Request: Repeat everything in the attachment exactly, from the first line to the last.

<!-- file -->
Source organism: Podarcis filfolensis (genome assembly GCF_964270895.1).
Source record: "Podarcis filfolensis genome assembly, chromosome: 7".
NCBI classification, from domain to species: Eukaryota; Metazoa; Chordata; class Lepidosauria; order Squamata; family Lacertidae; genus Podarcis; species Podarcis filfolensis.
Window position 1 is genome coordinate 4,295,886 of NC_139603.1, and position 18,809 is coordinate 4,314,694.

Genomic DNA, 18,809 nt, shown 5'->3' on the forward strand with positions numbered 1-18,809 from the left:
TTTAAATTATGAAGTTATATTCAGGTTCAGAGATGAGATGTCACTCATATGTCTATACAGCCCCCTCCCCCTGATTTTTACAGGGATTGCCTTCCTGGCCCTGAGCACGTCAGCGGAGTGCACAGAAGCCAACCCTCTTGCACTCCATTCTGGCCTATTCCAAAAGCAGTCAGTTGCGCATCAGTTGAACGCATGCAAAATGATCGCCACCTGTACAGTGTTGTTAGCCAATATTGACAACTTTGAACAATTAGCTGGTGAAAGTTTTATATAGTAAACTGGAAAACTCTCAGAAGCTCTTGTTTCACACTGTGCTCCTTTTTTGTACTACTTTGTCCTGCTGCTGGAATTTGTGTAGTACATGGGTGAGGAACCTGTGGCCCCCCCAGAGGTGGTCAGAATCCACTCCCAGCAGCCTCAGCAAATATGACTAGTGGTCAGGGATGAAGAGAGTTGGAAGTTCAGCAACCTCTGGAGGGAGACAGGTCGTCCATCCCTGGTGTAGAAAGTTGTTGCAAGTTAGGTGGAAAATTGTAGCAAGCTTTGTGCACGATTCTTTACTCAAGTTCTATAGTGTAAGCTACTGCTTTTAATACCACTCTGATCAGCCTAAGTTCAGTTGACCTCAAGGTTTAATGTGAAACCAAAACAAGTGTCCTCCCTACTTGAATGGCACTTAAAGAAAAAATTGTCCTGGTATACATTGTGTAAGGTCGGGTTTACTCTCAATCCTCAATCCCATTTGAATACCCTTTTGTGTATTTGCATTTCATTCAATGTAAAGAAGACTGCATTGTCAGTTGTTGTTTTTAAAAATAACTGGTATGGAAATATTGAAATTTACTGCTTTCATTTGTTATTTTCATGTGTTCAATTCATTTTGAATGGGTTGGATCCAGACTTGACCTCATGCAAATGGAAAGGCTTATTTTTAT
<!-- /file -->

Source organism: Podarcis filfolensis (genome assembly GCF_964270895.1).
Source record: "Podarcis filfolensis genome assembly, chromosome: 7".
NCBI classification, from domain to species: Eukaryota; Metazoa; Chordata; class Lepidosauria; order Squamata; family Lacertidae; genus Podarcis; species Podarcis filfolensis.
Window position 1 is genome coordinate 4,295,886 of NC_139603.1, and position 18,809 is coordinate 4,314,694.

Genomic DNA, 18,809 nt, shown 5'->3' on the forward strand with positions numbered 1-18,809 from the left:
TTTAAATTATGAAGTTATATTCAGGTTCAGAGATGAGATGTCACTCATATGTCTATACAGCCCCCTCCCCCTGATTTTTACAGGGATTGCCTTCCTGGCCCTGAGCACGTCAGCGGAGTGCACAGAAGCCAACCCTCTTGCACTCCATTCTGGCCTATTCCAAAAGCAGTCAGTTGCGCATCAGTTGAACGCATGCAAAATGATCGCCACCTGTACAGTGTTGTTAGCCAATATTGACAACTTTGAACAATTAGCTGGTGAAAGTTTTATATAGTAAACTGGAAAACTCTCAGAAGCTCTTGTTTCACACTGTGCTCCTTTTTTGTACTACTTTGTCCTGCTGCTGGAATTTGTGTAGTACATGGGTGAGGAACCTGTGGCCCCCCCAGAGGTGGTCAGAATCCACTCCCAGCAGCCTCAGCAAATATGACTAGTGGTCAGGGATGAAGAGAGTTGGAAGTTCAGCAACCTCTGGAGGGAGACAGGTCGTCCATCCCTGGTGTAGAAAGTTGTTGCAAGTTAGGTGGAAAATTGTAGCAAGCTTTGTGCACGATTCTTTACTCAAGTTCTATAGTGTAAGCTACTGCTTTTAATACCACTCTGATCAGCCTAAGTTCAGTTGACCTCAAGGTTTAATGTGAAACCAAAACAAGTGTCCTCCCTACTTGAATGGCACTTAAAGAAAAAATTGTCCTGGTATACATTGTGTAAGGTCGGGTTTACTCTCAATCCTCAATCCCATTTGAATACCCTTTTGTGTATTTGCATTTCATTCAATGTAAAGAAGACTGCATTGTCAGTTGTTGTTTTTAAAAATAACTGGTATGGAAATATTGAAATTTACTGCTTTCATTTGTTATTTTCATGTGTTCAATTCATTTTGAATGGGTTGGATCCAGACTTGACCTCATGCAAATGGAAAGGCTTATTTTTAT